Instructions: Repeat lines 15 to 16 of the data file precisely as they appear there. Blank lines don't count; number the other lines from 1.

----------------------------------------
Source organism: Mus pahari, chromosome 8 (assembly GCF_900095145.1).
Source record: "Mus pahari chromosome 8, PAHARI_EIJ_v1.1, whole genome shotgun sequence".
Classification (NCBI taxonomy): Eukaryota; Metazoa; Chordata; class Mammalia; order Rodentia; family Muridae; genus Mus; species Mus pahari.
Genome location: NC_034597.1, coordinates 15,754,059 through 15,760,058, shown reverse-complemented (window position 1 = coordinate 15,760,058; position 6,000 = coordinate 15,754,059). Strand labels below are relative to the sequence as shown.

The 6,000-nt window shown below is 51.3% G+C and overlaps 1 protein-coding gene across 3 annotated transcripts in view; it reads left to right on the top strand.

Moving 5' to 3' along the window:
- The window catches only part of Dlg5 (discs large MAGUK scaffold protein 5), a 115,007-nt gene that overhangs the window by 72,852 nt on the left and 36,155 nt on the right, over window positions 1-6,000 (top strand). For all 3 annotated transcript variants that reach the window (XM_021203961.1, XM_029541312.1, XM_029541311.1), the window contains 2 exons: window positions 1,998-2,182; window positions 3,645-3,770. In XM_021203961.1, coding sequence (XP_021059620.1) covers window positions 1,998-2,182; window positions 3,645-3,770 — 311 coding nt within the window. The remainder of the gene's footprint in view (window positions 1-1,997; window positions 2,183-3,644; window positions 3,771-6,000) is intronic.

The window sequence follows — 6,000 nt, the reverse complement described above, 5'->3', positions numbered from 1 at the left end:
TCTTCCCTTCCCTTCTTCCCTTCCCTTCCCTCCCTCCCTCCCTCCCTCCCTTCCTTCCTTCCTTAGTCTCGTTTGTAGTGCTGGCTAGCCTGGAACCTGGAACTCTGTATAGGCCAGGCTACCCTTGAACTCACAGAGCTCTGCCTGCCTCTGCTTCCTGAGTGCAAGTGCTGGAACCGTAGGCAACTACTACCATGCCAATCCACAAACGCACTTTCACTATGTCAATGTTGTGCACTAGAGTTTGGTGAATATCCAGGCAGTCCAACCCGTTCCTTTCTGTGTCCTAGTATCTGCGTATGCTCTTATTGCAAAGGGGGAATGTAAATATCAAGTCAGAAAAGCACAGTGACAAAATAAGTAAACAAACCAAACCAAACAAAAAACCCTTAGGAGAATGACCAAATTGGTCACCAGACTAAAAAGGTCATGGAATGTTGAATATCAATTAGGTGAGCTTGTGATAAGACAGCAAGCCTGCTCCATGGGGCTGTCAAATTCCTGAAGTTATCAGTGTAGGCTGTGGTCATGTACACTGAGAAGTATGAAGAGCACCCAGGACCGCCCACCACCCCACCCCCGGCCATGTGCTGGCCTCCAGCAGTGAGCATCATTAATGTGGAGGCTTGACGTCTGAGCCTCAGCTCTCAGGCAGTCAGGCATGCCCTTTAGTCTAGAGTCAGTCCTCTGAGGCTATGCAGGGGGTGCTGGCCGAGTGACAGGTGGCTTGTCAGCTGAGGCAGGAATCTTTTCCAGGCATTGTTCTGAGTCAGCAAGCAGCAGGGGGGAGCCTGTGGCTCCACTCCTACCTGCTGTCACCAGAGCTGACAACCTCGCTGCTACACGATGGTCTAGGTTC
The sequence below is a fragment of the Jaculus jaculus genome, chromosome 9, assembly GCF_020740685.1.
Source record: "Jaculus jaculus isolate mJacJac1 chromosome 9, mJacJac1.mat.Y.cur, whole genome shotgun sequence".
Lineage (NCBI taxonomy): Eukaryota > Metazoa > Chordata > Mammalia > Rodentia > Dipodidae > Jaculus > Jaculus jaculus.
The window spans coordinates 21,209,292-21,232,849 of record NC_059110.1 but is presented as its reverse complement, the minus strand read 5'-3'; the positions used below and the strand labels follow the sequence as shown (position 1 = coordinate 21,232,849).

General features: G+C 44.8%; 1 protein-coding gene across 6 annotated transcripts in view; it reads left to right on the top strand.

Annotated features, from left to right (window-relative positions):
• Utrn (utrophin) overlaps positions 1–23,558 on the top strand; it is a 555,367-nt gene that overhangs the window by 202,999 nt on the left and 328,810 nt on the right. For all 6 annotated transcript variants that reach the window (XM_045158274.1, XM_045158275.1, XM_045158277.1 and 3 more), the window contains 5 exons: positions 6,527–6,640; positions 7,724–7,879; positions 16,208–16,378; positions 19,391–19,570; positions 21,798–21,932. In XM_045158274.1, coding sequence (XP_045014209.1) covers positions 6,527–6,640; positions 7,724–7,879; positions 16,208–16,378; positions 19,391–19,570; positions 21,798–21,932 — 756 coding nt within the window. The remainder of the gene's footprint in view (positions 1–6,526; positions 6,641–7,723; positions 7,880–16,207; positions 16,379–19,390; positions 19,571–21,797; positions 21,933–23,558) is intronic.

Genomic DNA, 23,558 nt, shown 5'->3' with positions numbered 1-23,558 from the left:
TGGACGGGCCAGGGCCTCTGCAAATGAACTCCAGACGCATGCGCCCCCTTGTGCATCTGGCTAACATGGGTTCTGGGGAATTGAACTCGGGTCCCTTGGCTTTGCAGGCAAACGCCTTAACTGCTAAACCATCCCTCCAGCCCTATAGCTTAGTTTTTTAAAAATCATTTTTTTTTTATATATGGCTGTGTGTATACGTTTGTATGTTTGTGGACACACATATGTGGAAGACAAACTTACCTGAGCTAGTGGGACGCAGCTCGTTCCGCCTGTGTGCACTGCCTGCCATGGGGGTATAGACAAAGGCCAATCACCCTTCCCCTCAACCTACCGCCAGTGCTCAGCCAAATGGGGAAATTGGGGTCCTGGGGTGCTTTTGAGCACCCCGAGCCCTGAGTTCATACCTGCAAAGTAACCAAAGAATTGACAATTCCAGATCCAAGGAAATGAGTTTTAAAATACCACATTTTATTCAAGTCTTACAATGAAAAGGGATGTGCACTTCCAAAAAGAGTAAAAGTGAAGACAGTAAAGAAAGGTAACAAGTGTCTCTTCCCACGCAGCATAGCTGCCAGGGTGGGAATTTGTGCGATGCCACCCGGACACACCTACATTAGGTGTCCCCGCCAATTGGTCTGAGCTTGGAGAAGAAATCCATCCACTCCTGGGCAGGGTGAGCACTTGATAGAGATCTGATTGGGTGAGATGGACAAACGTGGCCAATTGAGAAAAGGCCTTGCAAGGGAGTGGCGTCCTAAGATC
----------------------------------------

Annotated features, from left to right (window-relative positions):
• Utrn (utrophin) overlaps positions 1–23,558 on the top strand; it is a 555,367-nt gene that overhangs the window by 202,999 nt on the left and 328,810 nt on the right. For all 6 annotated transcript variants that reach the window (XM_045158274.1, XM_045158275.1, XM_045158277.1 and 3 more), the window contains 5 exons: positions 6,527–6,640; positions 7,724–7,879; positions 16,208–16,378; positions 19,391–19,570; positions 21,798–21,932. In XM_045158274.1, coding sequence (XP_045014209.1) covers positions 6,527–6,640; positions 7,724–7,879; positions 16,208–16,378; positions 19,391–19,570; positions 21,798–21,932 — 756 coding nt within the window. The remainder of the gene's footprint in view (positions 1–6,526; positions 6,641–7,723; positions 7,880–16,207; positions 16,379–19,390; positions 19,571–21,797; positions 21,933–23,558) is intronic.